Athletic Director & Head Coach
Over 30 years. That’s how long I’ve been pinning on a number in our sport. That in itself doesn’t necessarily make me a good coach or trainer, but it does mean that I’ve seen this sport as a junior, through college, as a young adult with a job, a young parent, a parent with a child who races, and into masters racing. This covers BMX, mountain biking, track, endurance racing, cross, triathlon and road racing.
For those who keep score, I haven’t raced in six years. I haven’t even ridden outside of a couple token rides each year. When I stopped, I was at well over 100 wins with a couple dozen state championships in road, track, and mountain biking. I began racing at 10y old racing BMX, and then in my middle teens I was racing on the road and in triathlons. I competed in the elite ranks of triathlon in my late teen and early 20’s, and I was a factory rider in BMX in my early teens. I also competed for my high school in basketball, football, track, soccer, etc. I’ve competed in the Olympic trials on the track as well.
I’m currently pursuing different challenges. As of this writing, a recent one that I completed was doing 10,000 kettlebell swings (53lbs kettlebell) in 8 days. I keep these challenges to myself, mostly, until completed, but my coaching family is generally aware that I’m continually working towards goals, just as they are. Because it is just you and me here talking, I’ll tell you that the one I’m working on currently is to squat 1,000,000lbs (total, not at once…) by the end of May 2016 <achieved>.
From lung disease, a broken neck in a bike accident, internal injuries from another, being hit by a car at 50mph…I’ve taken a beating. I also had a tumor removed from around my spine as well. That said, I look forward to returning to the bike and even racing in 2017. It is humbling, in a way, to have been a cat 1 for road, track and mountain bike, but 40 pounds later, the extended time off and health issues, I’m now a cat 4 on the road and track. I miss racing terribly, and I don’t view the category system as a lifetime achievement award, so I’m looking forward to pinning on the number, getting fitter, and competing.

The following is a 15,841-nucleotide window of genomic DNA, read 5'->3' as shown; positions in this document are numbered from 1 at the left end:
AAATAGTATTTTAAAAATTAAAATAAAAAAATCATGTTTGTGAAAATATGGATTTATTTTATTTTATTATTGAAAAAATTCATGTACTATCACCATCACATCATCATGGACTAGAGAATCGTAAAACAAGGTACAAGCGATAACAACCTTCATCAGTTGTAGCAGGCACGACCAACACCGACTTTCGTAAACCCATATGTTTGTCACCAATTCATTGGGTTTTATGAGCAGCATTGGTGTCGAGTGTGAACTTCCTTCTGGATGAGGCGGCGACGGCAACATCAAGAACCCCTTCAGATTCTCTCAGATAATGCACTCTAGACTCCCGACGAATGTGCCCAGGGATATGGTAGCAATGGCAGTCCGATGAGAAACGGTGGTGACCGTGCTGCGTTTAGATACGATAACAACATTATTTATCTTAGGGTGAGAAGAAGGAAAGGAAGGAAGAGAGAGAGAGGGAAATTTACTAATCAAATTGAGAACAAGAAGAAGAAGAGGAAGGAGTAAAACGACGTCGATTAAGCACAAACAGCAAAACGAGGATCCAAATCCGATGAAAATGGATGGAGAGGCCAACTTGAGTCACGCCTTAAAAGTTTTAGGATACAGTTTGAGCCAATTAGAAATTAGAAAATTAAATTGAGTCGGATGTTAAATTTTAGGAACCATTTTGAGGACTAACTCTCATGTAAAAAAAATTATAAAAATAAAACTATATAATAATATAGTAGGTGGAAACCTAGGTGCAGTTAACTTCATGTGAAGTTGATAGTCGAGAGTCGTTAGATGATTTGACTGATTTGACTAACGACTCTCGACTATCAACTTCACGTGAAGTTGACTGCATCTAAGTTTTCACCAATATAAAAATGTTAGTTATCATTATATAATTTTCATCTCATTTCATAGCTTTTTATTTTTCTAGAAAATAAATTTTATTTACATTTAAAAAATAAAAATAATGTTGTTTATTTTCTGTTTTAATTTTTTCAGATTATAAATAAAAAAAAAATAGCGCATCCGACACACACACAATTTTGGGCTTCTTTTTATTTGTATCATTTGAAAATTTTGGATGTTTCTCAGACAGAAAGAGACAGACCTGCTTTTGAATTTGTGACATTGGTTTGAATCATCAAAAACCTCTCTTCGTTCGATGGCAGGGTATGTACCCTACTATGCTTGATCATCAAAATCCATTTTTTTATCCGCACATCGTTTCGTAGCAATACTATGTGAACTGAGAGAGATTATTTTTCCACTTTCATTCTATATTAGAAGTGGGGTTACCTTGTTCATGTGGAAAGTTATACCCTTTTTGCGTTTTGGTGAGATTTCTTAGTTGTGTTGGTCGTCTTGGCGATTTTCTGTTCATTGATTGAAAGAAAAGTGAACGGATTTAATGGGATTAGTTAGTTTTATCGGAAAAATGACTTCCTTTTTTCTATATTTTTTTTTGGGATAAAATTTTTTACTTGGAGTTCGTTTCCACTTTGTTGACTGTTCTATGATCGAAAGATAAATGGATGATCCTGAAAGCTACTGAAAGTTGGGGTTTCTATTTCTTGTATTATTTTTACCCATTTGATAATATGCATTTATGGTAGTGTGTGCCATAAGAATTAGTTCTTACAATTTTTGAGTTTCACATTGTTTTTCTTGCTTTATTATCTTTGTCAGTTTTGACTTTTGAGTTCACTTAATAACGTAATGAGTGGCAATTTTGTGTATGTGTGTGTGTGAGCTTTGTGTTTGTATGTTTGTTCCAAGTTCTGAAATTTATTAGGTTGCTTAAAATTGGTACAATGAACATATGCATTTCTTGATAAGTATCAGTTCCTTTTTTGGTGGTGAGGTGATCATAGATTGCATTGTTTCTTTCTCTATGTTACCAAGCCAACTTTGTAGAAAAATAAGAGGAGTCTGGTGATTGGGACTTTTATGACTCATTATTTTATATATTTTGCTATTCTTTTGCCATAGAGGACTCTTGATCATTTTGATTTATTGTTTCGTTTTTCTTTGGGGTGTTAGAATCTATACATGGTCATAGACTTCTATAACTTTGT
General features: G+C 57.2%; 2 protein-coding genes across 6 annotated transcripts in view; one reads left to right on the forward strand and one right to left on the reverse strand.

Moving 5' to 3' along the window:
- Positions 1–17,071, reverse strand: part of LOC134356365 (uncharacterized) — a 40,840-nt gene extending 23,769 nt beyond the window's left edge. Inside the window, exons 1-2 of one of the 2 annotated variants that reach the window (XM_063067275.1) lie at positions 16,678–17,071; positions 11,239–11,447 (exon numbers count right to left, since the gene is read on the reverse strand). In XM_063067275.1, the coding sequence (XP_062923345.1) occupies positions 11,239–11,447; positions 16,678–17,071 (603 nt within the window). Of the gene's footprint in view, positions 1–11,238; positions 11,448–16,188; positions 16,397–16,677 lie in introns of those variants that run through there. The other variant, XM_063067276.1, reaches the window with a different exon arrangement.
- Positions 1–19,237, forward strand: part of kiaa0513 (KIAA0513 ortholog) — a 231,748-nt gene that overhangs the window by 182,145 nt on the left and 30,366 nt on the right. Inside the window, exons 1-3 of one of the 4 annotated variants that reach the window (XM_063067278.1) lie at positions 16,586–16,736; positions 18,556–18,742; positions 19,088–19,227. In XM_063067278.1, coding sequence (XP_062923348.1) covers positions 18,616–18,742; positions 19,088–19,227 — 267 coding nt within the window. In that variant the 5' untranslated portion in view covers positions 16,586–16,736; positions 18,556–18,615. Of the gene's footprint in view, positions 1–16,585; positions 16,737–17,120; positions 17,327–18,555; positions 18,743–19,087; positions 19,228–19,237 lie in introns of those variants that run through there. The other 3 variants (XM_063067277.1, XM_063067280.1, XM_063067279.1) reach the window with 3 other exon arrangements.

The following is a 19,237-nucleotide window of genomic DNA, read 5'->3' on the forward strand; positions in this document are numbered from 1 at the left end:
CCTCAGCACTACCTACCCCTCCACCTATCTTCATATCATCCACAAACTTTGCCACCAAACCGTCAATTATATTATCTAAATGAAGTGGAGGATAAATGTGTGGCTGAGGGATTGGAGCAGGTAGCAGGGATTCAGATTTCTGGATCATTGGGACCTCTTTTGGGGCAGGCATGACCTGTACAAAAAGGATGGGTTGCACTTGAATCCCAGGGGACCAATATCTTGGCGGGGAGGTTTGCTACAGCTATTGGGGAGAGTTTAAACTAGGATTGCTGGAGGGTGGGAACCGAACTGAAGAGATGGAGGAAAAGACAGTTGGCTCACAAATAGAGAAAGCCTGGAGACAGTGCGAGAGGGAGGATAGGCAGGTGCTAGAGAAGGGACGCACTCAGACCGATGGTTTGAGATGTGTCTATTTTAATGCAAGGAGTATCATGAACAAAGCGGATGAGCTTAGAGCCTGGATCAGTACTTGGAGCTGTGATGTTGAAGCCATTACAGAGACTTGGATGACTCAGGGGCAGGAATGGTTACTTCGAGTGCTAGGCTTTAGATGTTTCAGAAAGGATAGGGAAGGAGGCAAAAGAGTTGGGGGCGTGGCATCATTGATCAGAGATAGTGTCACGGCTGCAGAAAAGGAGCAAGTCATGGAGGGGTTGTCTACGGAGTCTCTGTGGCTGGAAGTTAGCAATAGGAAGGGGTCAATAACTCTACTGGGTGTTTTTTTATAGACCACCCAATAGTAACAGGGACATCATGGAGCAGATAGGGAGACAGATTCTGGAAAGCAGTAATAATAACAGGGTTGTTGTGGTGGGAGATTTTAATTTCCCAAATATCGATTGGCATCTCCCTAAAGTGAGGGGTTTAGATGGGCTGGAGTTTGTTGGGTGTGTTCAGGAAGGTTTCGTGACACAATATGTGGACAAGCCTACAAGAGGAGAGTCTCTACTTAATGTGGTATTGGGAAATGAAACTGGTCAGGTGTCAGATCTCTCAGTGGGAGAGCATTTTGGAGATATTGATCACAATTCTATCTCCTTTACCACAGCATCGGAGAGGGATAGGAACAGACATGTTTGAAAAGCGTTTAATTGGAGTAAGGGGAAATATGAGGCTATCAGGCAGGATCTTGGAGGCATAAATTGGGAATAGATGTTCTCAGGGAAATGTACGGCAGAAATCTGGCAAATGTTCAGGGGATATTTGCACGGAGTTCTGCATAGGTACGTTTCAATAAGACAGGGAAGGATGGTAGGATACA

I’m now 46 years old in 2016, married, and I have three kids (21, 14, 13). My oldest (Noah) raced for a professional development team in Belgium. Heck, my wife, Chloé raced and won the Texas Cup in cyclocross while pregnant with our daughter. I’m a founding board member of the Texas Bicycle Racing Association, and with Chloé, we founded The Racing Post. We’ve promoted over 15 races. Cycling is a family business. More importantly, it is our passion.
These days my riding is weaved in and out of my two youngest kids who are in junior high and high school. My oldest is in college. My youngest are state level throwers of the discus, and I do workouts with them regularly. There’s also the regular busy things of school projects, homework, plays, etc. For those who race who have kids, I understand.
My day job is as a full time cycling coach, and that’s what I’ve been doing since 1999. Along the way, I also spent a few years working as a director for Slipstream Sports (Garmin-Sharp), directing and coaching the development team. With my wife, Chloé, we also run a residence program for athletes who take that extra level of commitment to the extent that they live here with us full time. We also spend 3-4 months a year in Belgium and Italy, helping riders develop to the elite level and otherwise get that racing and living experience that can only be had in the heartland of bicycle racing.